Blackleg in calves is a particular concern. Blackleg has been observed in calves as young as six weeks. However, most blackleg cases occur in calves and cows aged six months to two years. Even strong calves who appear to be in robust condition and are growing rapidly are susceptible to this disease — in fact, young calves growing rapidly are among those most likely to be infected. Adult cattle can contract blackleg as well, but infections in adults are much less common, though they can occur, especially in elderly animals.
Causes of Blackleg Disease in Cows
A number of different environmental factors increase the likelihood that cattle will contract blackleg disease:
- Injury: If a cow sustains an injury, the site of the injury may receive reduced blood flow and, consequently, a reduced amount of oxygen. Reduced oxygen at the injury site may cause the blackleg spores to become active. For this reason, a cow that exhibits noticeable bruising is at increased risk of contracting blackleg disease. Activities such as transport, improper handling, injections, excessive exercise and rough pasture interactions can all cause bruising that may lead to blackleg spore germination and active infection.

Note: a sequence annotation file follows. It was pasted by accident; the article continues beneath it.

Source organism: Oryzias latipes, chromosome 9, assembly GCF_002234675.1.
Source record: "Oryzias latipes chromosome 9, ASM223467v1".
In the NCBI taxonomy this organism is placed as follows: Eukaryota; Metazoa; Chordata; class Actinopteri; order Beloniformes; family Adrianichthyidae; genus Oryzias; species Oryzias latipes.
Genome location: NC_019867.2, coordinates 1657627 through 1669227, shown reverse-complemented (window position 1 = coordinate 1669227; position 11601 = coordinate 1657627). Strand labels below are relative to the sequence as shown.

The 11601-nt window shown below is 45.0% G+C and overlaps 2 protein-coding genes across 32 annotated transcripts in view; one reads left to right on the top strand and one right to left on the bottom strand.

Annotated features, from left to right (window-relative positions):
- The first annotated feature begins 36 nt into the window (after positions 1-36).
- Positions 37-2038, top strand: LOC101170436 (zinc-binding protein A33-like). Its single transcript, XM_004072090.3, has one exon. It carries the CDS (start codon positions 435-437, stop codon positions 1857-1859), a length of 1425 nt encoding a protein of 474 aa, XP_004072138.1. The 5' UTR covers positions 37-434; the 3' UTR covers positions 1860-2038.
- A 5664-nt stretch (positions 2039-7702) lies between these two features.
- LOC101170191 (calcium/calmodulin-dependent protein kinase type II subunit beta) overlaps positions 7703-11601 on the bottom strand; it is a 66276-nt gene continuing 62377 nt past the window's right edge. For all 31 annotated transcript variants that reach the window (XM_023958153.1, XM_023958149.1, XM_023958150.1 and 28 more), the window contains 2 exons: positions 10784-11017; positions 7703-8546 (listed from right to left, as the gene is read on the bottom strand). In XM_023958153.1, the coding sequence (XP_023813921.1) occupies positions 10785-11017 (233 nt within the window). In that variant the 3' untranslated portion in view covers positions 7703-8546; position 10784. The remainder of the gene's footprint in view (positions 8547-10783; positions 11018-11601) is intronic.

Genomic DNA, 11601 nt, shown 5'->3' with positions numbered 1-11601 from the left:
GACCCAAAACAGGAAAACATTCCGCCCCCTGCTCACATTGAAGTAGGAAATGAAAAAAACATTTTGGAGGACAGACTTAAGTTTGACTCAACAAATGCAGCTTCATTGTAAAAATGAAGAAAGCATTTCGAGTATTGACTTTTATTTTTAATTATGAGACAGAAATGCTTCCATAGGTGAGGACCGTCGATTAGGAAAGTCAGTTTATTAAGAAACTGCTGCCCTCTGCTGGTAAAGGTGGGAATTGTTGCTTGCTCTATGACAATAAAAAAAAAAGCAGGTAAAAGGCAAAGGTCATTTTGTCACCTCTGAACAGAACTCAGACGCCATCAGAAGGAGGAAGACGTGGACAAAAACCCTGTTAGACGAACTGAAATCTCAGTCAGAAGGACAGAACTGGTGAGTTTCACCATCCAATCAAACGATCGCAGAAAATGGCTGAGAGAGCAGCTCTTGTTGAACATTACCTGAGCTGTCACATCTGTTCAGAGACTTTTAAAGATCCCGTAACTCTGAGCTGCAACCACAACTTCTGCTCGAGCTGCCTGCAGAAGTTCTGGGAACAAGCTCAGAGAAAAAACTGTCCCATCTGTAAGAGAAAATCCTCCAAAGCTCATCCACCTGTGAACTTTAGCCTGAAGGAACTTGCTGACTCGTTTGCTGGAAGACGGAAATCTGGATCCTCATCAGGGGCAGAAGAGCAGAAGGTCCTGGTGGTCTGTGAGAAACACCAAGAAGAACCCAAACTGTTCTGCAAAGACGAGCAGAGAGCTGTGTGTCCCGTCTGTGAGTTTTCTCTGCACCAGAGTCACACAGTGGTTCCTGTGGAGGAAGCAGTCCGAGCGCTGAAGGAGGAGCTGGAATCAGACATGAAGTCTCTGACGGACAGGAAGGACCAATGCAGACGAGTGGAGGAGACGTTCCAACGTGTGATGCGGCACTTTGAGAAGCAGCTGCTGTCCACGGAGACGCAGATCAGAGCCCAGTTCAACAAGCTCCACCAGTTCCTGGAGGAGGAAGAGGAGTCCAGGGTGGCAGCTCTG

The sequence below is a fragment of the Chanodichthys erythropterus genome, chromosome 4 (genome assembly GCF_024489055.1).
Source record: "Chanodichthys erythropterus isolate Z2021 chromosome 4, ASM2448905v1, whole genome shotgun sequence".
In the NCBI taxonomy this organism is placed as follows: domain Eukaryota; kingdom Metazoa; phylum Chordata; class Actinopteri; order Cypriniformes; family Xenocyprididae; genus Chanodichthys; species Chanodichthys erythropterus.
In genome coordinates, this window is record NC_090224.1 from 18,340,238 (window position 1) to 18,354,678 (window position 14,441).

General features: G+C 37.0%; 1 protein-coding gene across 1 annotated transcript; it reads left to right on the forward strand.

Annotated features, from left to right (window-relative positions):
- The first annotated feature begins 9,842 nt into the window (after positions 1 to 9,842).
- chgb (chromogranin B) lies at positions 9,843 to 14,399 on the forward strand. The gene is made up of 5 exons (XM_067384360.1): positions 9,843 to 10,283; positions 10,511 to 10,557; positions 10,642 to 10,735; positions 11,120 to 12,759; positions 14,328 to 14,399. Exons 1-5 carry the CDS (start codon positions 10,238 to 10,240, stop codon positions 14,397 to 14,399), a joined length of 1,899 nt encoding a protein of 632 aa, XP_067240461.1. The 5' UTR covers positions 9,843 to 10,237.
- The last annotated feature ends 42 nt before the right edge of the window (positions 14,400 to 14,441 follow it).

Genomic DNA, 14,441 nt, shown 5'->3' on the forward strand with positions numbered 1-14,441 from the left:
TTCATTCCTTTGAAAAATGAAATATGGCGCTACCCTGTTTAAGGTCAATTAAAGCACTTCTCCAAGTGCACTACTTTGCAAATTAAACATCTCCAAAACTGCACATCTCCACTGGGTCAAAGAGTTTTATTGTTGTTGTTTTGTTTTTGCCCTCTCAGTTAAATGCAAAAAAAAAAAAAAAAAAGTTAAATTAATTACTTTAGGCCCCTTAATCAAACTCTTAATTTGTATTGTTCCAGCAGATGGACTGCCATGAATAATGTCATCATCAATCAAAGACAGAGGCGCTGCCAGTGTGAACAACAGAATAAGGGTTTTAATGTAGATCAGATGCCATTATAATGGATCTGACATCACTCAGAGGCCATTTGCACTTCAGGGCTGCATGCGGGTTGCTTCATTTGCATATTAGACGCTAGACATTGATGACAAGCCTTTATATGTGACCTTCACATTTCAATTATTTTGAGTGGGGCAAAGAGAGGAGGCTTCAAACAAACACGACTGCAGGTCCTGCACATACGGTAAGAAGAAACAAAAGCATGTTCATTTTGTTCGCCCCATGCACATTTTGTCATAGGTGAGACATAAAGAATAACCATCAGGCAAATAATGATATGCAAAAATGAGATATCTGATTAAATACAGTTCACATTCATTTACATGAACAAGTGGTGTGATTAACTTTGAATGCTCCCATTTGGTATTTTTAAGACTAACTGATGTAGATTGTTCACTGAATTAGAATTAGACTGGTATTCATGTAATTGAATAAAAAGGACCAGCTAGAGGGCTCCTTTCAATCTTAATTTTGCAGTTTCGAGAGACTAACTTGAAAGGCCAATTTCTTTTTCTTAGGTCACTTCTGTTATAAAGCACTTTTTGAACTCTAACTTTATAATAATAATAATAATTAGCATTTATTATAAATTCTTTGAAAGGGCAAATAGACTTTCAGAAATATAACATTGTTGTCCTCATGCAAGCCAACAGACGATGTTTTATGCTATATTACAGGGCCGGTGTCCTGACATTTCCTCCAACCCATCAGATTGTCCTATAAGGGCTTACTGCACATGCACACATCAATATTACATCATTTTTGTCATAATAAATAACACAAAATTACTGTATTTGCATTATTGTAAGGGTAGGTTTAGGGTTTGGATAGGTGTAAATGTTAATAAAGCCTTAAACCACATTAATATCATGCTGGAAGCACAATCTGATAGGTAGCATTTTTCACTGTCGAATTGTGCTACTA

- Ingestion of contaminated feed: Ingestion of feed that is heavily contaminated with C. chauvoei spores can also lead to infection. After animals consume the contaminated feed, the spores travel to and colonize their muscle tissue. In some cases, after animals ingest large amounts of contaminated feed, bruising or injury is not necessary for the active infection to occur.
- Drought: Drought stunts forage growth. As cattle feed on shorter and shorter vegetation, their mouths must come closer to the soil, and their risk of contracting blackleg from soil contact increases. Drought also leads to dry soil that can easily blow away in the wind, spreading spores over the surrounding land.
- Recent excavation: Recent excavation projects create a hospitable environment for the spread of blackleg spores. Excavation projects disturb the earth and allow spores to disperse over the ground. Even innocuous-seeming activities such as mucking out stalls or pens can disturb earthen floors and expose cattle to the spores lurking there.